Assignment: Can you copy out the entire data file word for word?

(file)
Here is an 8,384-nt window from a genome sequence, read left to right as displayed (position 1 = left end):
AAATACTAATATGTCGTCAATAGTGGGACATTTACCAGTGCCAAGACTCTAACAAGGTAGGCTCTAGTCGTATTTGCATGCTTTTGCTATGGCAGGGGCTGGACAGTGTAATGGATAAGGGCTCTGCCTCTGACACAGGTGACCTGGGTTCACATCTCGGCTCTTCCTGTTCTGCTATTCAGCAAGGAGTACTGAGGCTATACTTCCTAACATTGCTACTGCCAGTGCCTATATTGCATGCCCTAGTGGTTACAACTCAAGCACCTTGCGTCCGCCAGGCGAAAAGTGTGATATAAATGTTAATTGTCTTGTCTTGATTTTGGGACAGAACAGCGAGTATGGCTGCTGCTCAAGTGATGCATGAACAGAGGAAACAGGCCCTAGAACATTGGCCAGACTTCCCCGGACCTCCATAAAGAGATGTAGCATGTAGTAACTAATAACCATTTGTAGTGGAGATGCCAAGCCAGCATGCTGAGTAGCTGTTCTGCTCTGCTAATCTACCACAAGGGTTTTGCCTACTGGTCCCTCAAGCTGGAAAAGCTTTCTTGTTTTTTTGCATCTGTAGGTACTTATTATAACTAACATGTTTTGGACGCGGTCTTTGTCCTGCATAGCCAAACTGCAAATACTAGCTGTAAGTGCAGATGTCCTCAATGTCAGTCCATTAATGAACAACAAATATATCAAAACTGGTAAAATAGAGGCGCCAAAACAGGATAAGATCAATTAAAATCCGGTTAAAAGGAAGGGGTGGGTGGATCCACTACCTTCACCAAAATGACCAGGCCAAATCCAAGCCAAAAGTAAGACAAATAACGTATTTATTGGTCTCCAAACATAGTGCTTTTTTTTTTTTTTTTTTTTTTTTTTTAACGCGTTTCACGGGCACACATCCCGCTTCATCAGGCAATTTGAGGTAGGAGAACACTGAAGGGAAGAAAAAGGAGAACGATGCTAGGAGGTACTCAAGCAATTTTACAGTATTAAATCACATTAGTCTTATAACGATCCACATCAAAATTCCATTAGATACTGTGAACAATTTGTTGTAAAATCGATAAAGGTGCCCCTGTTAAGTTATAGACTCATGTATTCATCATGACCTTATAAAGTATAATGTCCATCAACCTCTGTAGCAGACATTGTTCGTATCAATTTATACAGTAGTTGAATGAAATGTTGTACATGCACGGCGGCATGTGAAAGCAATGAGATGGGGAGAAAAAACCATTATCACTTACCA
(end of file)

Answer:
Here is an 8,384-nt window from a genome sequence, read left to right as displayed (position 1 = left end):
AAATACTAATATGTCGTCAATAGTGGGACATTTACCAGTGCCAAGACTCTAACAAGGTAGGCTCTAGTCGTATTTGCATGCTTTTGCTATGGCAGGGGCTGGACAGTGTAATGGATAAGGGCTCTGCCTCTGACACAGGTGACCTGGGTTCACATCTCGGCTCTTCCTGTTCTGCTATTCAGCAAGGAGTACTGAGGCTATACTTCCTAACATTGCTACTGCCAGTGCCTATATTGCATGCCCTAGTGGTTACAACTCAAGCACCTTGCGTCCGCCAGGCGAAAAGTGTGATATAAATGTTAATTGTCTTGTCTTGATTTTGGGACAGAACAGCGAGTATGGCTGCTGCTCAAGTGATGCATGAACAGAGGAAACAGGCCCTAGAACATTGGCCAGACTTCCCCGGACCTCCATAAAGAGATGTAGCATGTAGTAACTAATAACCATTTGTAGTGGAGATGCCAAGCCAGCATGCTGAGTAGCTGTTCTGCTCTGCTAATCTACCACAAGGGTTTTGCCTACTGGTCCCTCAAGCTGGAAAAGCTTTCTTGTTTTTTTGCATCTGTAGGTACTTATTATAACTAACATGTTTTGGACGCGGTCTTTGTCCTGCATAGCCAAACTGCAAATACTAGCTGTAAGTGCAGATGTCCTCAATGTCAGTCCATTAATGAACAACAAATATATCAAAACTGGTAAAATAGAGGCGCCAAAACAGGATAAGATCAATTAAAATCCGGTTAAAAGGAAGGGGTGGGTGGATCCACTACCTTCACCAAAATGACCAGGCCAAATCCAAGCCAAAAGTAAGACAAATAACGTATTTATTGGTCTCCAAACATAGTGCTTTTTTTTTTTTTTTTTTTTTTTTTTTAACGCGTTTCACGGGCACACATCCCGCTTCATCAGGCAATTTGAGGTAGGAGAACACTGAAGGGAAGAAAAAGGAGAACGATGCTAGGAGGTACTCAAGCAATTTTACAGTATTAAATCACATTAGTCTTATAACGATCCACATCAAAATTCCATTAGATACTGTGAACAATTTGTTGTAAAATCGATAAAGGTGCCCCTGTTAAGTTATAGACTCATGTATTCATCATGACCTTATAAAGTATAATGTCCATCAACCTCTGTAGCAGACATTGTTCGTATCAATTTATACAGTAGTTGAATGAAATGTTGTACATGCACGGCGGCATGTGAAAGCAATGAGATGGGGAGAAAAAACCATTATCACTTACCA